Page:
The Ice Sheet System Model (ISSM) team, which is funded primarily by NASA (Cryosphere and Modeling, Analysis and Prediction programs), as well as the Jet Propulsion Laboratory, University of California, Irvine, and National Science Foundation’s Office of Polar Programs, organized a workshop in collaboration with the Bjerknes Centre for Climate Research (BCCR) at the University of Bergen in Norway, in June 2014.

This is the third in a series of ISSM workshops dedicated to teaching cryospheric scientists how to model the evolution of polar ice sheets in a changing climate. The workshops are based on ISSM, the open-­source ­community-based ice sheet modeling software capable of simulating the evolution of large-scale polar ice sheets using a combination of ­higher-­order physics and massive scalability, as well as data assimilation and ­adjoint-based inverse methods. This framework’s goal is to improve predictions of the contribution of ice sheets to sea level rise, which requires ­ocean−ice ­sheet–­atmosphere coupling capabilities and the integration of NASA data from missions such as Operation IceBridge; Ice, Cloud, and Land Elevation Satellite 1 (­ICESat-1); and the Gravity Recovery and Climate Experiment (GRACE).

Over the span of 3 days, the ISSM team taught tutorials on ice sheet modeling, including (1) how to model the flow of outlet glaciers and ice sheets, (2) how to invert basal friction from remote sensing data, (3) how to project the evolution of an ice stream into the future, and (4) how to quantify the uncertainty of such projections. In addition, a lecture was given at BCCR focusing on the challenges of modeling the evolution of polar ice sheets with ISSM.

The participants included 24 cryospheric scientists from around the world whose interests varied from traditional ice sheet modeling and paleoreconstructions to interactions between the ice sheets and the ocean and atmosphere.

Strong links were created between ISSM and the participants, and new priorities were identified to answer some key scientific questions, such as (1) coupling ISSM with ocean and atmospheric circulation models to better capture the interaction between grounding line dynamics, subcavity melting, and ocean circulation under ice shelves, as well as the feedback between surface mass balance, atmospheric circulation, and ice sheet dynamics; (2) the development of moving boundaries to more accurately capture the dynamics of calving front and grounding line retreat of polar ice sheets over long time periods ranging from decades to thousands of years; and (3) better integration of existing data sets from in situ and satellite observations, in particular surface altimetry from ­ICESat-1, ­CryoSat-2, ­IceBridge, and the soon to be launched ­ICESat-2 mission and surface velocities from interferometric synthetic aperture radar sensors such as ­TerraSAR-X, ­Alos/­Palsar, and the ­NASA–­Indian Space Research Organization Synthetic Aperture Radar (NiSAR­) mission starting in 2020.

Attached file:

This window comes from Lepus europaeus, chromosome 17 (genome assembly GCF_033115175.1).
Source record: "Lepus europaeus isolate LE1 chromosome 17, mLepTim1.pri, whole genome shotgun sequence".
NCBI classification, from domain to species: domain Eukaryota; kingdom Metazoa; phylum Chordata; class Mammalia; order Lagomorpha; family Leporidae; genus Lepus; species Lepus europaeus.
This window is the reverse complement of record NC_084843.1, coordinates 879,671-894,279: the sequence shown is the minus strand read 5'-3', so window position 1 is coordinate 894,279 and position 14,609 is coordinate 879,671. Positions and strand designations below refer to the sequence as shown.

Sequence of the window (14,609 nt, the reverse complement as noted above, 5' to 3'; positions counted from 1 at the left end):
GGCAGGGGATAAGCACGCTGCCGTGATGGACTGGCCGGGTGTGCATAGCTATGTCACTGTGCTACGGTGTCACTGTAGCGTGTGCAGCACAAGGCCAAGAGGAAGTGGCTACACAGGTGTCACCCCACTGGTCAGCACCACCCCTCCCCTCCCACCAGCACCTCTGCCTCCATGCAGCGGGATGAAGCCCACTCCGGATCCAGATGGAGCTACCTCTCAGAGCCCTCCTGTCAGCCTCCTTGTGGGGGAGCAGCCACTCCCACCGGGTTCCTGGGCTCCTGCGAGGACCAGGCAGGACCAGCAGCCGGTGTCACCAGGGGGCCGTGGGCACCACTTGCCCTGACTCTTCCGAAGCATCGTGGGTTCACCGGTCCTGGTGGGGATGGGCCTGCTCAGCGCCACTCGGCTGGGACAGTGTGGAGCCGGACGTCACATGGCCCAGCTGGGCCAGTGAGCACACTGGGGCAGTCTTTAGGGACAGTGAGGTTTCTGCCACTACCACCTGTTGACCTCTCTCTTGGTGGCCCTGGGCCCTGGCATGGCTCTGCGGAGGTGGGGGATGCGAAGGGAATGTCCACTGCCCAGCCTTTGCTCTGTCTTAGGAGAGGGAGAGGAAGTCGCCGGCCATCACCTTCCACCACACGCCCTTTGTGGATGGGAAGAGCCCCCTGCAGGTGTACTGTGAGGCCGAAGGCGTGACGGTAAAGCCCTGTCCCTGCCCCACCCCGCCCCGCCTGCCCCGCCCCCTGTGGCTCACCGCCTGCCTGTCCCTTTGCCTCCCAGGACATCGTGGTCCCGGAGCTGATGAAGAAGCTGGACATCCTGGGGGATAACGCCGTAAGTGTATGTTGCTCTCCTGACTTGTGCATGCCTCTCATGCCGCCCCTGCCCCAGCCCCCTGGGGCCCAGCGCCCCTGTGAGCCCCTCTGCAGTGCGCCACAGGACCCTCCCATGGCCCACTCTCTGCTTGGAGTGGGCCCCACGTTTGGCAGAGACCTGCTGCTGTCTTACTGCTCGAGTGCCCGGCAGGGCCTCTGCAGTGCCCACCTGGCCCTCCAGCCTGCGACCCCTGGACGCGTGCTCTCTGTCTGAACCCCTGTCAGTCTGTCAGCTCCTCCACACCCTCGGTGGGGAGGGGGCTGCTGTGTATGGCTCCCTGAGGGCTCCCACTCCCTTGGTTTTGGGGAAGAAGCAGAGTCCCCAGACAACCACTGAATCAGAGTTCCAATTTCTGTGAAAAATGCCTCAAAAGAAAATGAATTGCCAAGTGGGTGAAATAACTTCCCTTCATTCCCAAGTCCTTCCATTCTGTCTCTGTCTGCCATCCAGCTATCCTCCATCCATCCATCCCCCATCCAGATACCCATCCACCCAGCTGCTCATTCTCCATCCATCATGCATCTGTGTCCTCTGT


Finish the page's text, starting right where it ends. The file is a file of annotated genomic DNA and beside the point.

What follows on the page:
The workshop was funded by BCCR and the World Climate Research Program Climate and Cryosphere working group, which also provided funding for early-career scientists from four different countries to attend the workshop.

This work was performed at the California Institute of Technology’s Jet Propulsion Laboratory under a contract with NASA’s Cryosphere Science Program.

—Eric Larour and Nicole Schlegel, Jet Propulsion Laboratory, California Institute of Technology, Pasadena; email:; and Mathieu Morlighem, University of California, Irvine

Text © 2014. The authors. CC BY-NC-ND 3.0
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